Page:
This research evaluated the effect of milking on the physical exam of the mammary gland (MG) and milk examination in Saanen goats. Six properties were selected, four farms were used after evaluation of criteria selection and distributed in two groups according to the milking method: manual or mechanical. The physical examination of MG was performed using the techniques of inspection and palpation, in addition to the examination of the milk by strip cup, California Mastitis Test, somatic cell count, and bacteriological exam. It was possible to detect an association between the milking method with the most of physical exam of the MG: inspection of the MG (p = 0.001), inspection of the teat (p = 0.002), palpation of the MG (p = 0.054) and palpation of the teat (p = 0.036). The machine milking had an association with the reduction of the volume of MG (OR = 6.00), reduction of the teat size (OR = 16.19), and firm consistency of mammary parenchyma (OR = 2.39). The use of machine milking represented a less risk for an increase of the volume of the MG volume (OR = 0.288) and the presence of cisternitis (OR = 0.490). The association between the SCC and the type of milking was also detected (p = 0.002). Machine milking was associated with changesin the physical exam of MG and milk examination compatible with traumatic lesions. This information indicates inappropriate use of milking equipment in the dairy goat’s properties.
Background: Newborn calves are born immunosuppressed, hypogammaglobulinemic, immunologically immature, and therefore more vulnerable to many infectious diseases. During pregnancy, the fetal-placental environment is regulated by Th2-type cytokines that neutralize Th1 responses, an important factor for immune defense against viral agents. The ingestion and absorption of colostral immunoglobulins enhance the immunity of the neonate. However, the presence of maternal antibodies might negatively affect the success of parental vaccination in the first two months of life. This study aimed to evaluate the effecacy of parenteral vaccination in newborn calves with high titers of maternal antibodies against respiratory viruses.Materials, Methods & Results: Twenty-eight Holstein calves were allocated to the vaccinated group (VAC, n = 18) or an unvaccinated control group (NVAC, n = 10). The initial vaccination with 5 mL of a commercial vaccine occurred around the 14th day of life (D14) and the booster at D35. Respiratory and diarrhea symptoms were evaluated at D12, D14, D16, D20, D31, D36, D45, D53, and D60. Blood samples were taken for leukogram, haptoglobin, and seroneutralization of BVDV, BoHV-1, BRSV, and BPI3V, at the time of vaccination at D14 (T1), at booster (D35, T2), and 21 days after the booster (D56, T3). Despite the increased prevalence of BRD during the period of the study, no calves from either group exhibited respiratory disease at D12 or D14. In subsequent assessments, the frequency of BRD increased over time in the VAC group until it reached a maximum prevalence of 38.9% (7/18) at D31. In the NVAC group, the maximum prevalence observed was 40% at D45 and D60. A comparison of the frequencies for BRD cases showed a statistical trend at D36 (P = 0.07), with a higher prevalence for the NVAC group (30%) in relation to the VAC group (5.6%). For the NVAC group, a greater number of total leukocytes was observed at T3 (P = 0.038) and granulocytes (trend) at T2 (P = 0.066). Time analysis demonstrated a decrease in haptoglobin concentration in both groups (NVAC, P = 0.005 and VAC, P = 0.006), with a reduction in the values at T1 and T3 (NVAC = 0.005 and VAC = 0.024). Antibody titers were similar between groups for BVDV, BoHV-1, and BRSV. Higher titers for BPI3V were observed for the VAC group at D56 (P = 0.045).Discussion: The early-onset BRD was present in both groups between 30 and 60 days of age, based on the higher prevalence observed. These data reinforce the importance of early immunization programmes before infection. Factors such as management practices and facilities may have also contributed to the higher prevalence of BRD. The increased number of leukocytes and neutrophils at T2 (D35) and T3 (D56) in the NVAC group points to a stronger inflammatory response to various types of potential challenges. The inflammatory leukocyte profile explains the higher haptoglobin values observed in the NVAC group at T2 (D35). The similarity of titers of antibodies against BVDV, BoHV-1, and BRSV between groups may indicate that vaccinating the calves at 14 days of age did not induce a humoral immune response to these viruses, likely due to interference from the maternal antibodies. Early vaccination prevented a drop in specific viral antibodies and promoted partial protection for vaccinated calves around 14 days of age, with a decrease in the intensity of the inflammatory response at the peak of the disease and a higher concentration of antibodies against BPI3V after the booster.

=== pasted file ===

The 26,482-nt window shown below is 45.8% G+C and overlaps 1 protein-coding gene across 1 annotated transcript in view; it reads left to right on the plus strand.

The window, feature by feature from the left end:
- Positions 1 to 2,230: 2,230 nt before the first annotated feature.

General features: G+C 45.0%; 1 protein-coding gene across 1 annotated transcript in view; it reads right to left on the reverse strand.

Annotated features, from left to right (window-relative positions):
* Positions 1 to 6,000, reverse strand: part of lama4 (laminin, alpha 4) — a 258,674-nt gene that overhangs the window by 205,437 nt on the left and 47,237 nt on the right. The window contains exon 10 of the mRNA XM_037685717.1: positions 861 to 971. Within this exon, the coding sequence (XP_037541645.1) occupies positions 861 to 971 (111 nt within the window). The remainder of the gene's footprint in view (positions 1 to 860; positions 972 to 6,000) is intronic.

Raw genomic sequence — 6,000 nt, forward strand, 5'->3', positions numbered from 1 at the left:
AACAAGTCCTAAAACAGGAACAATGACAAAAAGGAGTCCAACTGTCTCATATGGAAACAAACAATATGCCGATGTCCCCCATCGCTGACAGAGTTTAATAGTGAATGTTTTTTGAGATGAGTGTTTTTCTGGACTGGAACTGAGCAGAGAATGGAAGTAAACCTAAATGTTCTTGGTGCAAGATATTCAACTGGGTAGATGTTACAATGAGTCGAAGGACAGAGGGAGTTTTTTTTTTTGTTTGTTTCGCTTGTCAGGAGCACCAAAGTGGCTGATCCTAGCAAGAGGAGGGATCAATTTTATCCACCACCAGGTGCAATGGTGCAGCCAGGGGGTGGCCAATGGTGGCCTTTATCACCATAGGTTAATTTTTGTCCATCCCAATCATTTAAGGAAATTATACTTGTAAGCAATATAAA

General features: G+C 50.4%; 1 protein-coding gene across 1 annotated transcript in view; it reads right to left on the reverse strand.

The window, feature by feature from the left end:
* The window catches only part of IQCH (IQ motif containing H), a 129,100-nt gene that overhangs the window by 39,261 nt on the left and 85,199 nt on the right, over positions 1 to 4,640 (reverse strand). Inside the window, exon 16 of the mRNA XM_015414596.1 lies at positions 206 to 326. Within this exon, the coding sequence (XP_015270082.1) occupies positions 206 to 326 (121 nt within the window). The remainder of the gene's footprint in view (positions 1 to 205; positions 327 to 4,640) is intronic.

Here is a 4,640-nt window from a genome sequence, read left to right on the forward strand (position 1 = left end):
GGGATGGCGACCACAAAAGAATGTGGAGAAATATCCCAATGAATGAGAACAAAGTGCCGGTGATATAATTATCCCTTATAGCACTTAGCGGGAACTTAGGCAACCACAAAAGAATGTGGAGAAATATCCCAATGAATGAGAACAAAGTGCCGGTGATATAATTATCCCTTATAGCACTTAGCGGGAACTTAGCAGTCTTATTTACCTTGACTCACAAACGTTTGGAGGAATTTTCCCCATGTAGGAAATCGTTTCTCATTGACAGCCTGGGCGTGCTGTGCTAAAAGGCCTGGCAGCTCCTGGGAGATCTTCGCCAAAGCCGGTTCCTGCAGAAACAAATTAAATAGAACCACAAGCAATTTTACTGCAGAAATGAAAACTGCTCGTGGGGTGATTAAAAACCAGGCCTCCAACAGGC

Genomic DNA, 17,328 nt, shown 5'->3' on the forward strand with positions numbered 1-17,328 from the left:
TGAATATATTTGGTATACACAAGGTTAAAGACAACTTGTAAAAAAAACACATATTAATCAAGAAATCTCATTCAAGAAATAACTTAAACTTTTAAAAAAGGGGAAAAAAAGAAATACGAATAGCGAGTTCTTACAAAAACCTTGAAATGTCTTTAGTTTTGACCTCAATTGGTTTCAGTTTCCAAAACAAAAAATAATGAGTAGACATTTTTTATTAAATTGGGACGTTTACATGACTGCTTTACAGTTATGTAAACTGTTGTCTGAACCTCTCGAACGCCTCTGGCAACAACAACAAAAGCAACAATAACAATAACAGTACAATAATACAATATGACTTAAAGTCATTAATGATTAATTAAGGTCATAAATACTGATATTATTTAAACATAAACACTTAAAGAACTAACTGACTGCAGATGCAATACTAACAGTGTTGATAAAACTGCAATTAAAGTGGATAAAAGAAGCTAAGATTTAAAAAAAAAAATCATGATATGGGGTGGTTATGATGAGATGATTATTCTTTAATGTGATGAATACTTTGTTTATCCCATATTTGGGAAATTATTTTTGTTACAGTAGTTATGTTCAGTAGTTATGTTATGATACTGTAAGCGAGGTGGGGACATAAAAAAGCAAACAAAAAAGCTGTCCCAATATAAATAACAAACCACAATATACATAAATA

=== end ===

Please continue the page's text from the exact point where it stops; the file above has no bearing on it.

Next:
The early use of antimicrobial therapy has been introduced in many farms to prevent diarrhea and respiratory disease in young calves; however, there is controversy about whether this practice has a beneficial effect on the health of these animals. This study evaluated the influence of the early use of antimicrobials on the health and performance of neonatal Holstein calves. Twenty-six Holstein calves were screened and divided into two groups, according to the administration (ATB+), or not (ATB-) of tulathromycin (2.5mg/kg, subcutaneously) within the first 12 hours of life. Calves were evaluated by general clinical examination, fecal score, respiratory score, and external palpation of the umbilical region, besides fecal output of dry matter. Anemia was determined by using an automatic system and, also, using a commercial kit for iron dosage. Diarrhea was diagnosed by a centrifuge-flotation technique using a sugar solution (Cryptosporidium) and multiplex semi-nested RT-PCR (rotavirus/coronavirus). The performance of the calves was estimated by Daily Weight Gain (DWG). The young dairy calves were evaluated within 12 hours of birth (≤12h) and at 3-5th (D3-5), 7-9th (D7-9), 13-15th (D13-15), 20-23rd (D20-23), and 27-30th (D27-30) days of life. No difference was noted between the ATB+ and ATB- groups concerning heart rate, respiratory frequency, and rectal temperature. Erythrogram showed a higher frequency of anemia in ATB- group (P=0.016) at the D3-5 check-up; lower values of serum iron were also observed simultaneously (P=0.051). Thirteen cases of respiratory disease were detected during this study; however, no significant difference was observed between the groups in this regard. The frequency of diarrhea (fecal score 2-3) was high in both groups, peaking at D13-D15. No differences were noted between the groups regarding the frequency of diarrhea when considering the dry fecal matter. The predominant etiological agent for diarrhea was Cryptosporidium spp.. The DWG was similar between groups, with maximum weight reduction on D13-15. The administration of tulathromycin in prophylactic dose (2.5mg/kg) at birth decreased the frequency of anemia but did not influence weight gain or the prevalence of diarrhea.